The high tech and telecom economies might be in the
doldrums, but none of this seems to be affecting the volume
of news items that comes across TMC's transom. The last
couple of weeks have been no exception -- some companies are
releasing some innovative and timely products and services,
while others are starting to come forward with big customer
wins and intriguing case studies. Here is a sampler of some
of the more interesting tidbits I've recently come across.
When In Doubt, Blame It On The Bells
Two new free, online reports, produced by Bruce Kushnick and
the Baby Bell-pounding New
Networks Institute blame the Bells for causing the
current telecom "recession" and aim to serve up some
controversial, and even compelling, bits of information.
They certainly made for entertaining, thought-provoking
The first report, entitled The Bells Caused The
Current Financial Recession: The Fiber-Optic Fiasco And
America's Copper Dirt Road, lays out a series of related
events and actions on the part of the Bell Companies that
have contributed to the tech sector crash and will hamper
the sector's recovery and the roll-out of broadband
services. NNI claims that the Bell companies have failed to
roll out their broadband services as promised, and have
engaged in longstanding anticompetitive behavior in the face
of regulations and laws obligating them to open up their
monopolies to competition.
This behavior, according the researchers, has scared away
investment and diminished the growth prospects in the tech
sector. The study asks some tough
questions, such as "Did America just spend $50 billion in
higher phone charges for the same 75-year old copper
network?" and "Is America going to end up a third-rate
The second study addresses the beleaguered CLEC market,
and likewise pulls no punches. In The Bells Harmed The
CLEC Industry: Bell Funded Study By Brooking's Crandall On
CLECs Is Flawed, NNI takes the position that the Bell
companies' anti-competitive behavior and lack of enforcement
has been the major impediment for competitors to offer local
phone and DSL/Broadband services, not the Competitive Local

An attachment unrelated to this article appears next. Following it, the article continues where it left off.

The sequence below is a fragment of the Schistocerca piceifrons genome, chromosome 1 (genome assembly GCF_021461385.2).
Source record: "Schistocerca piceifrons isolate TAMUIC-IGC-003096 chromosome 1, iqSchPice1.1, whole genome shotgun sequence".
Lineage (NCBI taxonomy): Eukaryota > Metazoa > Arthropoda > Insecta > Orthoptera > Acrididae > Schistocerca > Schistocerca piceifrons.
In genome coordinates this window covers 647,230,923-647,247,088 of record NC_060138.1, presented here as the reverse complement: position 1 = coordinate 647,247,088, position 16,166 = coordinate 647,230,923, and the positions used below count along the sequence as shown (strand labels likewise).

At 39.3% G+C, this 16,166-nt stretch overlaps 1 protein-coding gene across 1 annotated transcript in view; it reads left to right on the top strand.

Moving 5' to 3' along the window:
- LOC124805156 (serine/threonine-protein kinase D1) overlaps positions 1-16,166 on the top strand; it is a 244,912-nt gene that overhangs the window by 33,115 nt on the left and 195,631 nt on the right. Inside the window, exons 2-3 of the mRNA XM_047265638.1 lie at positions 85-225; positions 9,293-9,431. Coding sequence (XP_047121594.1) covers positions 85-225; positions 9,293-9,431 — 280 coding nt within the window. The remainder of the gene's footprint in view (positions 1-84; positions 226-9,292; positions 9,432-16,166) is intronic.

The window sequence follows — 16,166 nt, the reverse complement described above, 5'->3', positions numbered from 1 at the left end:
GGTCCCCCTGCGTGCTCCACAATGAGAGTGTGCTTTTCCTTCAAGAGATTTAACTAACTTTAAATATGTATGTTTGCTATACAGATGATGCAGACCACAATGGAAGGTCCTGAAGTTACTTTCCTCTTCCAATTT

Exchange Companies' (CLECs) business plans as some would
Linux IP Telephony Market Gains Momentum With New
Windows XP may have grabbed more than its fair share of
mind, what with the promised inclusion of collaborative
computing and Internet telephony features in Microsoft's new
OS. For those of you who champion the open source movement,
take heart -- there is a growing momentum in the Linux
realm, with two more products available to add to the
burgeoning selection of PC-to-PC Linux-based offerings.
Free Phone is a new application available for Linux and
Unix multimedia-ready (soundcard, speakers, and microphone
installed) computers that can be used to make PC-to-PC VoIP
calls. Free Phone, developed by the French research firm
INRIA, is based on the real-time transport (RTP) protocol,
which is gaining support as a standard for Internet-based
voice and video communications. A notable feature is
something its developers call "packet reconstruction," which
supposedly provides decent voice quality even in the event
of packet loss. To download a copy of Free Phone for Linux,
If you're a Linux user interested in making a conference
call over the Internet, (a la "Net Meeting"), there is a new
tool called the Robust Audio Tool, developed at University
College in London. This piece of software, also based on RTP,
supports Internet-based audio conferences with two or more
users, and runs on Unix, Windows NT, and FreeBSD, as well as
Linux. To download Robust Audio Tool, go to http://www-mice.cs.ucl.ac.uk/multimedia/software/rat/download.html.
Light The Candles -- All Two Billion Of Them!
This past week, ITXC Corp.